Sep 072017

For the most part I’m going to talk about my Burning Man experience in terms of themes, rather than enumerating the days. However I will start with the Arrival.

They tell you that Burning Man begins when you leave home, that the drive in is part of the experience. At the time that seemed a bit bullshitty to me, but there’s some truth to it, as I came to realize on my drive back home. I will say that the border area between Utah and Nevada doesn’t seem real. There is a long section that simply doesn’t change for miles and miles. It is a great salt-waste stretching to the horizon on all sides, bisected by the highway you’re on.

You drive and drive, and nothing outside your window changes. After five minutes you make some jokes with your carmates that you feel like you’re in a cheap cartoon that reuses stock background on a loop. Five minutes after that you comment how long this is. At 15 minutes you joke about a conveyor belt on the road under your wheels keeping you stationary. At 20 minutes with nothing changing you begin to silently worry that you’ve wandered into a section of the world that’s like those old video game areas that would simply repeat over and over if you kept walking in one direction, and the puzzle was to discover what series of movements would allow you to pass to the next area (I’m looking at you, NES Legend of Zelda forest maze!). At 25 minutes you begin to seriously worry that this is some sort of joke. This is absurd. This can’t be real, right? Nothing goes on forever.

Fortunately reality eventually reasserts itself and you can enter into Nevada.


Burning Man is what you make of it. I was told by someone a few days before leaving that it’s basically a giant sex and drugs party that lasts a full week. And if you want that, sure, that’s available. But there are so many things to see and do at Burning Man that you can have an amazing time no matter what you’re into. I spent much of my time visiting the many art installation.

To start with, there is a LOT of art at Burning Man. I suppose if you spent all your time just going to see all of it, you could probably see everything over the full week. But there are many things to do, so even if you spent most of your time visiting art, you are still almost assuredly NOT going to see all of it, so it’s a fool’s errand to try.

This is exacerbated by the fact that the art changes. An art piece seen the first day, while the area is relatively empty of people, looks very different from the same art piece seen a few days later when you bring a friend or date back there, because the presence of more people changes the art itself. This piece was waaaaaaaay out at the edge of Deep Playa. When I came to it the first day, it was basically abandoned. It felt like finding a random encounter in the middle of a Fallout game. The isolation was part of the experience. When I returned several days later and a dozen+ people were also there, it changed the feel of the piece.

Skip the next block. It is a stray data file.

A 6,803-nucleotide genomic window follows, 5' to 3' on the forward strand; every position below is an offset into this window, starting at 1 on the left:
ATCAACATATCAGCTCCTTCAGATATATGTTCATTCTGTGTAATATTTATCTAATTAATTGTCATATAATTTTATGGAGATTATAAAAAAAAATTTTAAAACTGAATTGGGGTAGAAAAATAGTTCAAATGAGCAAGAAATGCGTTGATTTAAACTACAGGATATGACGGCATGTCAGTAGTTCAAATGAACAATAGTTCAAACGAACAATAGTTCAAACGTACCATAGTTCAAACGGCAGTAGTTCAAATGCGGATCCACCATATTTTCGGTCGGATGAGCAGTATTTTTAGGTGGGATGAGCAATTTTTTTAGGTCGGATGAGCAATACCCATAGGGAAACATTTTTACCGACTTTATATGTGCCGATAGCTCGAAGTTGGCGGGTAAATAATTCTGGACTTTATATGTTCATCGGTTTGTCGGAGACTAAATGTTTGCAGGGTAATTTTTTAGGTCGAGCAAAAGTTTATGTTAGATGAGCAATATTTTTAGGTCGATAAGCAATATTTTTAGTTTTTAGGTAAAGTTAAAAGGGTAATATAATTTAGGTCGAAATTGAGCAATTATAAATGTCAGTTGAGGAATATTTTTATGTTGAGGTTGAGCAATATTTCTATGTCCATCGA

The weather also shapes the art. A fresh piece looks different from a piece blasted after a dust storm. Many of the works are interactive, and will change based on what people are doing, or have done. The Temple of Gravity (left) looks one way as you’re walking up to these 7-ton slabs of granite, and seeing them swaying slightly in the breeze. As Edward said, there is something awe-inspiring about seeing so much potential energy suspended before you. It’s still powerful while it supports all the little humans crawling over it. yet it changes subtly when people are leaping from stone to stone, or lying directly beneath them, looking up.

Almost every piece changes at night. Fire or light is a major component of many of them. The Tree of Tenere is a vibrant, green point of life in the day, but at night it comes alive. The leaves shine, cycling through colors. Even more variation comes from the fact that the leaves’ colors change in glorious sweeps that matches nearby music. If you come when a performer is playing The Rite of Spring it looks very different from when a nearby Sound Car is blasting The Wubs.

All of this is very much part of the temporal, fleeting philosophy of Burning Man. Don’t try to do everything and experience everything, because many of the experiences depend on serendipity. On being at the right place at the right time, and they won’t repeat. You’ll miss great things, and hear about them from others. But you’ll also get lucky sometimes, and come by at just the right time. I came across The Messenger (no pic), an iron-cast statue of a burning angel. There’s a gash through it’s chest, and when I came to it someone was working a pyrotechnics shift. The gash was filled with flame, and I was told this was an interactive piece. Slips of paper and pencils are provided, as well as tongs. One can write a message and lift it into the flame, to be consumed by The Messenger.

It was my alone night, and I had been thinking a lot about my exwife that night. The whole trip, to be honest. I realized during my trip that I wasn’t over my ex, or my divorce, at all. I’d been burying a lot, but it was still there. I realized this because at every turn I kept thinking “Melissa should be here.” She would love this. This is exactly her scene.

And she could have been there. If only she’d valued our continued friendship more then a few tens of thousands of dollars. Maybe she didn’t want my friendship anymore. Maybe that was an easy choice for her. I hope she’s OK with her choice. I still have a hard time with it.

I wrote her a message and consigned it to the flames.

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